Brief Summary Pain is the predominant and most feared symptom of pancreas cancer, and is often incompletely relieved. Scrambler Therapy is a new way of treating pain by providing "non-pain" information to confuse the nervous system and reset the damaged nerve pathways. It has been useful in treating many types of pain, but has not been adequately tested in the pain associated with pancreas cancer. The goal of this study is to evaluate the effect of Scrambler Therapy on typical abdominal pain associated with pancreas cancer. The investigators hypothesize that pain scores from day 0 (pre) to day 28 (post) will be reduced by at least 33%, e.g. from 6/10 to 4/10.
Detailed Description

Pancreas cancer causes pain in 70% of newly diagnosed patients rising to over 80% in advanced cancer patients, and is the most common serious symptom. Pancreas cancer pain is strongly correlated with worsened survival, and relief of pain is correlated with better survival. Pancreas cancer pain is neuropathic in origin and sensation, arising from direct invasion of local tissues. Pancreas cancer pain is relieved by local nerve blocks in about 75% of cases, but the relief is often incomplete, temporary, and the procedure is invasive with some risks. As the cancer grows to involve more nerves, or the nerves regrow, the pain typically comes back. For the 46,420 newly diagnosed pancreas cancer patients and the 39,500 patients who die of it each year, pain is the one constant symptom.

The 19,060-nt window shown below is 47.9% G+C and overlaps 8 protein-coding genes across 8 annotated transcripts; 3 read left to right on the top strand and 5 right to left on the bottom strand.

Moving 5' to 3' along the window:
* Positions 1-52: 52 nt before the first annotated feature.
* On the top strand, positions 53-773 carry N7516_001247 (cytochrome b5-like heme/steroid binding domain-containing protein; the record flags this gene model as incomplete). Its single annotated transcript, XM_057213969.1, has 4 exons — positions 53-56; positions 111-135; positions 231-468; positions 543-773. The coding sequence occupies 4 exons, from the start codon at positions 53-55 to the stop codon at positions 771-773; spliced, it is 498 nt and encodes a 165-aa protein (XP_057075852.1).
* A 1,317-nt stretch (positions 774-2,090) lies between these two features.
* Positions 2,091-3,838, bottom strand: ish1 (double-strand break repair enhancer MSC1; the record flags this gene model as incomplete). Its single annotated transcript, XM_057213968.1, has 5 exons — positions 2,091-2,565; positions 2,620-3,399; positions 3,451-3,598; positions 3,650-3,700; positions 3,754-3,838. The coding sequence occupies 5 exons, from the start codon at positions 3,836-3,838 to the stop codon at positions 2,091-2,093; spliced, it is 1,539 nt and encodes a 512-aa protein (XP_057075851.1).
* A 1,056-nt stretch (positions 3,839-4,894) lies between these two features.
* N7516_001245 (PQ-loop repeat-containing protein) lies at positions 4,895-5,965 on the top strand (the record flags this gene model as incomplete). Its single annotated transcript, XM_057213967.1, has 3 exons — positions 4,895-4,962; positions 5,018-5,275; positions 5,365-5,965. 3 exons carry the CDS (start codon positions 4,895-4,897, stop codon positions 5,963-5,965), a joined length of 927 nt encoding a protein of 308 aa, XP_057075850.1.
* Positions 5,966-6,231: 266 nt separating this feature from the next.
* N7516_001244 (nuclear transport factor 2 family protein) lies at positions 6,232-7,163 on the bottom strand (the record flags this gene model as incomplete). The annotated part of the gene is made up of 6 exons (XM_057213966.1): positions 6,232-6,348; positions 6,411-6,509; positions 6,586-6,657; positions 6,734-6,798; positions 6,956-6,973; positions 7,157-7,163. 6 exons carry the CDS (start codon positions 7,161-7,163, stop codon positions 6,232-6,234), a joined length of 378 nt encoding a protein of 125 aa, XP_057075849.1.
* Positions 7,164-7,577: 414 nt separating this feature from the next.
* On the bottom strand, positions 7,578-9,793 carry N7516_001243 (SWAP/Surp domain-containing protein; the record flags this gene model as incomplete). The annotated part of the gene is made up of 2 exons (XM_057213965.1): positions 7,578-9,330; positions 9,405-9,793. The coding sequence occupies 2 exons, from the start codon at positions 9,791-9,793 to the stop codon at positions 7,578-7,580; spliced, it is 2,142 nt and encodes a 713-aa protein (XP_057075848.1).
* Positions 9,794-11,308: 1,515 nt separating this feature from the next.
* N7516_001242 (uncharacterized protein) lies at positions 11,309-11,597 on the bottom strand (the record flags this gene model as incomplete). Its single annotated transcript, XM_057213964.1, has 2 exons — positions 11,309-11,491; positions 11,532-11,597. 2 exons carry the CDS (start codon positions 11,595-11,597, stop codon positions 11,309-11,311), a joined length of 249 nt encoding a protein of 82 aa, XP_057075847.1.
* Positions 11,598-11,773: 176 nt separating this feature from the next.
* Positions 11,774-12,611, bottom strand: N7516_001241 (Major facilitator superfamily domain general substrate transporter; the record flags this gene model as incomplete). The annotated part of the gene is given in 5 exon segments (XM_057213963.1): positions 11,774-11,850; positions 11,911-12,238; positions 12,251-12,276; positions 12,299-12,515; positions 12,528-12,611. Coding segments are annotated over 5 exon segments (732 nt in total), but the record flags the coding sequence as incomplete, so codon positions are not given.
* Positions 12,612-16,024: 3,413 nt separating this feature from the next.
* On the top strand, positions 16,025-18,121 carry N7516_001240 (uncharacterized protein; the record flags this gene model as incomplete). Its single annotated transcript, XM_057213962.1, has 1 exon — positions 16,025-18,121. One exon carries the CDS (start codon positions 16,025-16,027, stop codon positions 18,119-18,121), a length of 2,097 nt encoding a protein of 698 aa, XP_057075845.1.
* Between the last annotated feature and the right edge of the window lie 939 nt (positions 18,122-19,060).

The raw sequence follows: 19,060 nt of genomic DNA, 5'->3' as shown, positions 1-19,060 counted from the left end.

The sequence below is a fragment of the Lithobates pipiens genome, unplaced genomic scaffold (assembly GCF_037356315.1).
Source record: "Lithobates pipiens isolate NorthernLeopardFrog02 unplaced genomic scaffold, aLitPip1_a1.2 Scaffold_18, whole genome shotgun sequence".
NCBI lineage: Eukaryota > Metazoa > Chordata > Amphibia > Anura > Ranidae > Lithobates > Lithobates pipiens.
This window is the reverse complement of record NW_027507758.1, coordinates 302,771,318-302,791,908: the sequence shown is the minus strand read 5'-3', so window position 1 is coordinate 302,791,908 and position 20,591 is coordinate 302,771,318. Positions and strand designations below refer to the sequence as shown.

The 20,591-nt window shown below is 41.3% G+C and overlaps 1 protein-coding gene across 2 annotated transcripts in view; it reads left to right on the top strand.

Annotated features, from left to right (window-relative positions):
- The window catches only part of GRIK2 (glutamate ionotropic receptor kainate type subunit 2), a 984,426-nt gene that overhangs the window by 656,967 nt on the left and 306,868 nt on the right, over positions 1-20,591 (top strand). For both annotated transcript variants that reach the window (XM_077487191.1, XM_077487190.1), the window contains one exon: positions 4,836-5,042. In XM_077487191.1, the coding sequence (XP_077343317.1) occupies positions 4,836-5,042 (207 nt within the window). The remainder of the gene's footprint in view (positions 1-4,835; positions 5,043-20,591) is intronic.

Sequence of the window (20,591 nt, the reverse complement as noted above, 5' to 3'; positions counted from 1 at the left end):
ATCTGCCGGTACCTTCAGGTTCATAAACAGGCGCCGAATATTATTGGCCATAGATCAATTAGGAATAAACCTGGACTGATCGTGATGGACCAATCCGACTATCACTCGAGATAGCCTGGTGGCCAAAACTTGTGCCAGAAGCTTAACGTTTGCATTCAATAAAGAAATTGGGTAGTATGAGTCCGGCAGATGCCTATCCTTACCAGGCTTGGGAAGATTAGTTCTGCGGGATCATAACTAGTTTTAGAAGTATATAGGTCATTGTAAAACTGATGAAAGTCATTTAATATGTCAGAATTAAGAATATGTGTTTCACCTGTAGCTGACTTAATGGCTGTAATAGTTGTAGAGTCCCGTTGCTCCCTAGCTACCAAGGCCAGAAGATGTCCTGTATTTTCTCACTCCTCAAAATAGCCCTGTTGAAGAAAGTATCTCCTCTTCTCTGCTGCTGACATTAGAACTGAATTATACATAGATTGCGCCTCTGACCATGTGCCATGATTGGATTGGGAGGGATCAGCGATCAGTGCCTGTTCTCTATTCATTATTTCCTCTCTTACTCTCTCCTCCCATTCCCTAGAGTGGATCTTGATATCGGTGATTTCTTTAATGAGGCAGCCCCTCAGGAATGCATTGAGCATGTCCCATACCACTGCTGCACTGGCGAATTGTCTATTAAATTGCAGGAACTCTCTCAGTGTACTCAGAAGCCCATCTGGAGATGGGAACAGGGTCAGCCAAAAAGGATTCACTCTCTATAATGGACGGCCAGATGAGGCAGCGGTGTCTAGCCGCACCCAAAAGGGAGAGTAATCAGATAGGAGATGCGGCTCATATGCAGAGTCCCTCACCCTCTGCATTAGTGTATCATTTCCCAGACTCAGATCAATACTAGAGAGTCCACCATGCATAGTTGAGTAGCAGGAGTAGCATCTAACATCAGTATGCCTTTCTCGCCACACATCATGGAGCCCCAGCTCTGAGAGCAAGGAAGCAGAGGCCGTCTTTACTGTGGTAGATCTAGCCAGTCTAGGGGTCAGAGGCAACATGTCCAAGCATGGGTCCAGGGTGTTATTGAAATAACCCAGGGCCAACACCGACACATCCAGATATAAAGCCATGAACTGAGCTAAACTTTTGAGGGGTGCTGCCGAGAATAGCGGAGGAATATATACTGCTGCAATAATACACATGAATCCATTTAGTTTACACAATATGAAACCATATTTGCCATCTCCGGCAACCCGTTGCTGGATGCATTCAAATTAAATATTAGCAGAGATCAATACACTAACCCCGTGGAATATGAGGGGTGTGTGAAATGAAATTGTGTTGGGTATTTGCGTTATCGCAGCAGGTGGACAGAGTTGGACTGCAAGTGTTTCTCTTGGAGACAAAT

Scrambler Therapy is a novel treatment increasingly supported by clinical experience and multiple trials. The goal of the device is to provide "non-pain" information through the cutaneous nerves to block the effect of pain information. The device is a cutaneous electrical stimulator that creates waveforms simulating 16 different action potentials, then transmits the action potentials via C fibers. The goal is to reset the brain to perceive "non-pain" from areas previously interpreted as painful, similar to spinal cord stimulation. The multiprocessor apparatus directly stimulates the peripheral nerves by the application of surface electrodes on the skin, similar to EKG electrodes, putting the electrodes above and below the site of pain.